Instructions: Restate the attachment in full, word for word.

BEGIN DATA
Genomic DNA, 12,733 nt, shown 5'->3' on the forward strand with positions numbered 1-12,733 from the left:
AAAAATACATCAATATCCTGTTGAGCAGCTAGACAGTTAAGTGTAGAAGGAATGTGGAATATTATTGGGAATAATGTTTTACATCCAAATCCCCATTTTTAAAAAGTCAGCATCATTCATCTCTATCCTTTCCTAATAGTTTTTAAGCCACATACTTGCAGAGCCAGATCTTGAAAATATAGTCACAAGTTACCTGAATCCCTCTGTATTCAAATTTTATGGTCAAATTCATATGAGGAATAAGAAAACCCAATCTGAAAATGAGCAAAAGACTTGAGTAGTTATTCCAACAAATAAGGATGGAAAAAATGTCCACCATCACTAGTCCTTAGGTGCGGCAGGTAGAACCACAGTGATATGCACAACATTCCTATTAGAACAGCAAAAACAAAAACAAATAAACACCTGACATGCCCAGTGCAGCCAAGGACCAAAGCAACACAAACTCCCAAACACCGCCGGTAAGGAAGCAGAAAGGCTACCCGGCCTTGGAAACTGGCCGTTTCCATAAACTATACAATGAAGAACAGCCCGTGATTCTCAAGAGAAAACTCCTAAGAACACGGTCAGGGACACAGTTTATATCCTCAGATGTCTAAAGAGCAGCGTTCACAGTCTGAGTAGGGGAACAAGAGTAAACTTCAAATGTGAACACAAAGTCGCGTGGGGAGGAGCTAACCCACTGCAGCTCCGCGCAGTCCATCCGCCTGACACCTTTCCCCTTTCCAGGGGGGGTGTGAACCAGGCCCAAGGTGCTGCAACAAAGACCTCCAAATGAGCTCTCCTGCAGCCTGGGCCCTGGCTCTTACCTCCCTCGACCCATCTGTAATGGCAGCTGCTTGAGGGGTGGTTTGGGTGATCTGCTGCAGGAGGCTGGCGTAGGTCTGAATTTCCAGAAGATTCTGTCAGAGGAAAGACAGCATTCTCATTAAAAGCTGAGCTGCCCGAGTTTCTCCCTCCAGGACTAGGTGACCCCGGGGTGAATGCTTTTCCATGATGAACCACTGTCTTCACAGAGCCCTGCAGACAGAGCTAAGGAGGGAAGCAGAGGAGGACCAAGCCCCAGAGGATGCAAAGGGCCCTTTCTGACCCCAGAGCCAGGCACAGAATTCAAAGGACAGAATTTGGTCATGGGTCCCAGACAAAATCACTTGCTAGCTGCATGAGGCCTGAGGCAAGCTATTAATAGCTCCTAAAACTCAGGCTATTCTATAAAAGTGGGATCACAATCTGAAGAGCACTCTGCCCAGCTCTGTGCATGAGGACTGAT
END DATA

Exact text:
Genomic DNA, 12,733 nt, shown 5'->3' on the forward strand with positions numbered 1-12,733 from the left:
AAAAATACATCAATATCCTGTTGAGCAGCTAGACAGTTAAGTGTAGAAGGAATGTGGAATATTATTGGGAATAATGTTTTACATCCAAATCCCCATTTTTAAAAAGTCAGCATCATTCATCTCTATCCTTTCCTAATAGTTTTTAAGCCACATACTTGCAGAGCCAGATCTTGAAAATATAGTCACAAGTTACCTGAATCCCTCTGTATTCAAATTTTATGGTCAAATTCATATGAGGAATAAGAAAACCCAATCTGAAAATGAGCAAAAGACTTGAGTAGTTATTCCAACAAATAAGGATGGAAAAAATGTCCACCATCACTAGTCCTTAGGTGCGGCAGGTAGAACCACAGTGATATGCACAACATTCCTATTAGAACAGCAAAAACAAAAACAAATAAACACCTGACATGCCCAGTGCAGCCAAGGACCAAAGCAACACAAACTCCCAAACACCGCCGGTAAGGAAGCAGAAAGGCTACCCGGCCTTGGAAACTGGCCGTTTCCATAAACTATACAATGAAGAACAGCCCGTGATTCTCAAGAGAAAACTCCTAAGAACACGGTCAGGGACACAGTTTATATCCTCAGATGTCTAAAGAGCAGCGTTCACAGTCTGAGTAGGGGAACAAGAGTAAACTTCAAATGTGAACACAAAGTCGCGTGGGGAGGAGCTAACCCACTGCAGCTCCGCGCAGTCCATCCGCCTGACACCTTTCCCCTTTCCAGGGGGGGTGTGAACCAGGCCCAAGGTGCTGCAACAAAGACCTCCAAATGAGCTCTCCTGCAGCCTGGGCCCTGGCTCTTACCTCCCTCGACCCATCTGTAATGGCAGCTGCTTGAGGGGTGGTTTGGGTGATCTGCTGCAGGAGGCTGGCGTAGGTCTGAATTTCCAGAAGATTCTGTCAGAGGAAAGACAGCATTCTCATTAAAAGCTGAGCTGCCCGAGTTTCTCCCTCCAGGACTAGGTGACCCCGGGGTGAATGCTTTTCCATGATGAACCACTGTCTTCACAGAGCCCTGCAGACAGAGCTAAGGAGGGAAGCAGAGGAGGACCAAGCCCCAGAGGATGCAAAGGGCCCTTTCTGACCCCAGAGCCAGGCACAGAATTCAAAGGACAGAATTTGGTCATGGGTCCCAGACAAAATCACTTGCTAGCTGCATGAGGCCTGAGGCAAGCTATTAATAGCTCCTAAAACTCAGGCTATTCTATAAAAGTGGGATCACAATCTGAAGAGCACTCTGCCCAGCTCTGTGCATGAGGACTGAT